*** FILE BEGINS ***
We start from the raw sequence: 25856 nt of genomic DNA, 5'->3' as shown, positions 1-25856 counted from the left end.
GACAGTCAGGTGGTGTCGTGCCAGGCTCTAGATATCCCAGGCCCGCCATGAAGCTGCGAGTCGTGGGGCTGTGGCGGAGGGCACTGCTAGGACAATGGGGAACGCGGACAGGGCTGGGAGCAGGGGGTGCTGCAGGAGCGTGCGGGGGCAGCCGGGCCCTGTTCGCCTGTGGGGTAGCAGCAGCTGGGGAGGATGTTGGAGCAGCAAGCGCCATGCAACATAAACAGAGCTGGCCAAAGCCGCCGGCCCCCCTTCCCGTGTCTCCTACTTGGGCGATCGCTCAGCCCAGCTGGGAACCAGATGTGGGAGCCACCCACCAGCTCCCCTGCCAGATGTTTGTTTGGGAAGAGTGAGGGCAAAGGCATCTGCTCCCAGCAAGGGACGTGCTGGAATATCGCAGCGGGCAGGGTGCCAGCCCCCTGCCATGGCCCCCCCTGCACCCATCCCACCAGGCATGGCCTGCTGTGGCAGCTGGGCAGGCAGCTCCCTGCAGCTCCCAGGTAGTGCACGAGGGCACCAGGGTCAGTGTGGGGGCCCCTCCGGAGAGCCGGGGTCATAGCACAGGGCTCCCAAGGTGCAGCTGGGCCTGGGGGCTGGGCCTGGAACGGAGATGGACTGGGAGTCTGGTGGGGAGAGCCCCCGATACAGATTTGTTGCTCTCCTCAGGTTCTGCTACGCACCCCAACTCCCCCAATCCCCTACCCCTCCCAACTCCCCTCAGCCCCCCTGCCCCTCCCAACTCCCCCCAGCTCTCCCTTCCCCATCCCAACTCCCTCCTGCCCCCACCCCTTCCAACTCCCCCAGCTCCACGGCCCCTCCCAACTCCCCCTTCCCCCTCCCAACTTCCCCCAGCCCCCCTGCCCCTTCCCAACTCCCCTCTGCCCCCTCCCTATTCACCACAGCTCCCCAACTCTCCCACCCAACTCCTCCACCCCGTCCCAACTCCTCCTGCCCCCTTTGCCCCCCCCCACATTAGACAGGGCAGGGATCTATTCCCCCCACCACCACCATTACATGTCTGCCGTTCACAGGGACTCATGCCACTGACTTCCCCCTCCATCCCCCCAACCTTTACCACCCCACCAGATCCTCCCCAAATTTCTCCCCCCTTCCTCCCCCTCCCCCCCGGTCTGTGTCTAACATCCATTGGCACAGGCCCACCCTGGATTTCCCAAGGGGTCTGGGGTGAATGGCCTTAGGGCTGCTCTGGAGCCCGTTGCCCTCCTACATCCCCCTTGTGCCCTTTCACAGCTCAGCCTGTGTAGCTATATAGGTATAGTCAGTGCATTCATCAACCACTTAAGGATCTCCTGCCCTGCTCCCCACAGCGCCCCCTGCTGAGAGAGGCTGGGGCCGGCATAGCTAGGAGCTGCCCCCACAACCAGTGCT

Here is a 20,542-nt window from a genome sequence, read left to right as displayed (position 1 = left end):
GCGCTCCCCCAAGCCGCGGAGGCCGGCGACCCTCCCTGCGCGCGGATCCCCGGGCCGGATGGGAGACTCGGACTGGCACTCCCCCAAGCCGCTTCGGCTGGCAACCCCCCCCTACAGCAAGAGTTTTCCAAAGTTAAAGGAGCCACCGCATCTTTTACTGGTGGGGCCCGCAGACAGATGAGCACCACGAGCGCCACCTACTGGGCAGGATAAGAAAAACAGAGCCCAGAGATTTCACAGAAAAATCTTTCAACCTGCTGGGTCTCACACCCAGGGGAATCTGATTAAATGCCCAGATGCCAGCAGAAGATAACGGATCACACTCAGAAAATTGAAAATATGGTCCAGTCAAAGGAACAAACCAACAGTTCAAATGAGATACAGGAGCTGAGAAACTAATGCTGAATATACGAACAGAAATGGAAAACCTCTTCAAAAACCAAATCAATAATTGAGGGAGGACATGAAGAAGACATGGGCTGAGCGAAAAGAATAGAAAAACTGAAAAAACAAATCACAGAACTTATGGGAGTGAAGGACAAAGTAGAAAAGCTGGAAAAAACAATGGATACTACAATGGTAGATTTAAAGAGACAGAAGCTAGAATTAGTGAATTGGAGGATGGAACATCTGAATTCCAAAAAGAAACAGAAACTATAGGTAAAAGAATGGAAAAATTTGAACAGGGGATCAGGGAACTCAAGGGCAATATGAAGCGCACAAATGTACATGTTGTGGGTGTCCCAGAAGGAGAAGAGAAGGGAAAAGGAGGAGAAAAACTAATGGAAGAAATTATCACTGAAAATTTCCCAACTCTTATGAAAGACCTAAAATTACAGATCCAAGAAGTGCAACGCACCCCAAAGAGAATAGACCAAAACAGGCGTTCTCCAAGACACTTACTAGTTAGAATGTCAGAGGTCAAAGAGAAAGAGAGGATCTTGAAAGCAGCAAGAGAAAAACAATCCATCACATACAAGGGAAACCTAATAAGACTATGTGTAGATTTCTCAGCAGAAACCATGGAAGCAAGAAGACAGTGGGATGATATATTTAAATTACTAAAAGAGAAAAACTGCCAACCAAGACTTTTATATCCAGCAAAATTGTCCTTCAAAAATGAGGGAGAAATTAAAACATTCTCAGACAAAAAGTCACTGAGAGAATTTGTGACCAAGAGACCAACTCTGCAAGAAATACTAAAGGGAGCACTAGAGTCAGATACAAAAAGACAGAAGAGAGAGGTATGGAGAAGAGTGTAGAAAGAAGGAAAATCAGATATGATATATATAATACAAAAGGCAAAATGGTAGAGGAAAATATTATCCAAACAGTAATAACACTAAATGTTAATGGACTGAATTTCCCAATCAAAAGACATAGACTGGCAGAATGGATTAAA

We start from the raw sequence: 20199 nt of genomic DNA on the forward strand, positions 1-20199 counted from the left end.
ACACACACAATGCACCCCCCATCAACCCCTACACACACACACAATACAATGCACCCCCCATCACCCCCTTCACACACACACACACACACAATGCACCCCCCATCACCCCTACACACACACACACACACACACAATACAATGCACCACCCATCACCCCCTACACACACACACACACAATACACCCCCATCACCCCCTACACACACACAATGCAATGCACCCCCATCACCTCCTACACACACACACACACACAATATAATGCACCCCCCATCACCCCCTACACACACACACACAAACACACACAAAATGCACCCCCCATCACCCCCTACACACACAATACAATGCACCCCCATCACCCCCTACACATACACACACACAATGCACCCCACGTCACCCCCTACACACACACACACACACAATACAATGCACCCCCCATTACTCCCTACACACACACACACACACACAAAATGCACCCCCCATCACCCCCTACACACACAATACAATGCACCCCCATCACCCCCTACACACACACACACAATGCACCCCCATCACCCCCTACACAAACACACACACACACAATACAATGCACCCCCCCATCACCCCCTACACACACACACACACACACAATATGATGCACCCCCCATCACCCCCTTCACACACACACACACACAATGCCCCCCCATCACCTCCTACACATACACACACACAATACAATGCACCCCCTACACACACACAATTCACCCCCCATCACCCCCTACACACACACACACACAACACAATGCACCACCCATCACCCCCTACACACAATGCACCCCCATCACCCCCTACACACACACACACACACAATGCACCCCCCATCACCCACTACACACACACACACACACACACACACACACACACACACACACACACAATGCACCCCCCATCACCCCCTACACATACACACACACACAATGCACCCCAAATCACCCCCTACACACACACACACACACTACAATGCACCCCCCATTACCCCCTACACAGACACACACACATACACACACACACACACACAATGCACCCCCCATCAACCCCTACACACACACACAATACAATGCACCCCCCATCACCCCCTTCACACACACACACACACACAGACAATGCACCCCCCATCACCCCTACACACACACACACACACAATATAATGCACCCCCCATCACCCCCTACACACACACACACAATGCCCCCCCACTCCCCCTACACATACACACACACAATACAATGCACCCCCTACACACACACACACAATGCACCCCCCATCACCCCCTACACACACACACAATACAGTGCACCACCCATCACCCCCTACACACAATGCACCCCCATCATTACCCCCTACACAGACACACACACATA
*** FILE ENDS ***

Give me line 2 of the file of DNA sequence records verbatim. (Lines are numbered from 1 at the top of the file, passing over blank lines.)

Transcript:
GACAGTCAGGTGGTGTCGTGCCAGGCTCTAGATATCCCAGGCCCGCCATGAAGCTGCGAGTCGTGGGGCTGTGGCGGAGGGCACTGCTAGGACAATGGGGAACGCGGACAGGGCTGGGAGCAGGGGGTGCTGCAGGAGCGTGCGGGGGCAGCCGGGCCCTGTTCGCCTGTGGGGTAGCAGCAGCTGGGGAGGATGTTGGAGCAGCAAGCGCCATGCAACATAAACAGAGCTGGCCAAAGCCGCCGGCCCCCCTTCCCGTGTCTCCTACTTGGGCGATCGCTCAGCCCAGCTGGGAACCAGATGTGGGAGCCACCCACCAGCTCCCCTGCCAGATGTTTGTTTGGGAAGAGTGAGGGCAAAGGCATCTGCTCCCAGCAAGGGACGTGCTGGAATATCGCAGCGGGCAGGGTGCCAGCCCCCTGCCATGGCCCCCCCTGCACCCATCCCACCAGGCATGGCCTGCTGTGGCAGCTGGGCAGGCAGCTCCCTGCAGCTCCCAGGTAGTGCACGAGGGCACCAGGGTCAGTGTGGGGGCCCCTCCGGAGAGCCGGGGTCATAGCACAGGGCTCCCAAGGTGCAGCTGGGCCTGGGGGCTGGGCCTGGAACGGAGATGGACTGGGAGTCTGGTGGGGAGAGCCCCCGATACAGATTTGTTGCTCTCCTCAGGTTCTGCTACGCACCCCAACTCCCCCAATCCCCTACCCCTCCCAACTCCCCTCAGCCCCCCTGCCCCTCCCAACTCCCCCCAGCTCTCCCTTCCCCATCCCAACTCCCTCCTGCCCCCACCCCTTCCAACTCCCCCAGCTCCACGGCCCCTCCCAACTCCCCCTTCCCCCTCCCAACTTCCCCCAGCCCCCCTGCCCCTTCCCAACTCCCCTCTGCCCCCTCCCTATTCACCACAGCTCCCCAACTCTCCCACCCAACTCCTCCACCCCGTCCCAACTCCTCCTGCCCCCTTTGCCCCCCCCCACATTAGACAGGGCAGGGATCTATTCCCCCCACCACCACCATTACATGTCTGCCGTTCACAGGGACTCATGCCACTGACTTCCCCCTCCATCCCCCCAACCTTTACCACCCCACCAGATCCTCCCCAAATTTCTCCCCCCTTCCTCCCCCTCCCCCCCGGTCTGTGTCTAACATCCATTGGCACAGGCCCACCCTGGATTTCCCAAGGGGTCTGGGGTGAATGGCCTTAGGGCTGCTCTGGAGCCCGTTGCCCTCCTACATCCCCCTTGTGCCCTTTCACAGCTCAGCCTGTGTAGCTATATAGGTATAGTCAGTGCATTCATCAACCACTTAAGGATCTCCTGCCCTGCTCCCCACAGCGCCCCCTGCTGAGAGAGGCTGGGGCCGGCATAGCTAGGAGCTGCCCCCACAACCAGTGCT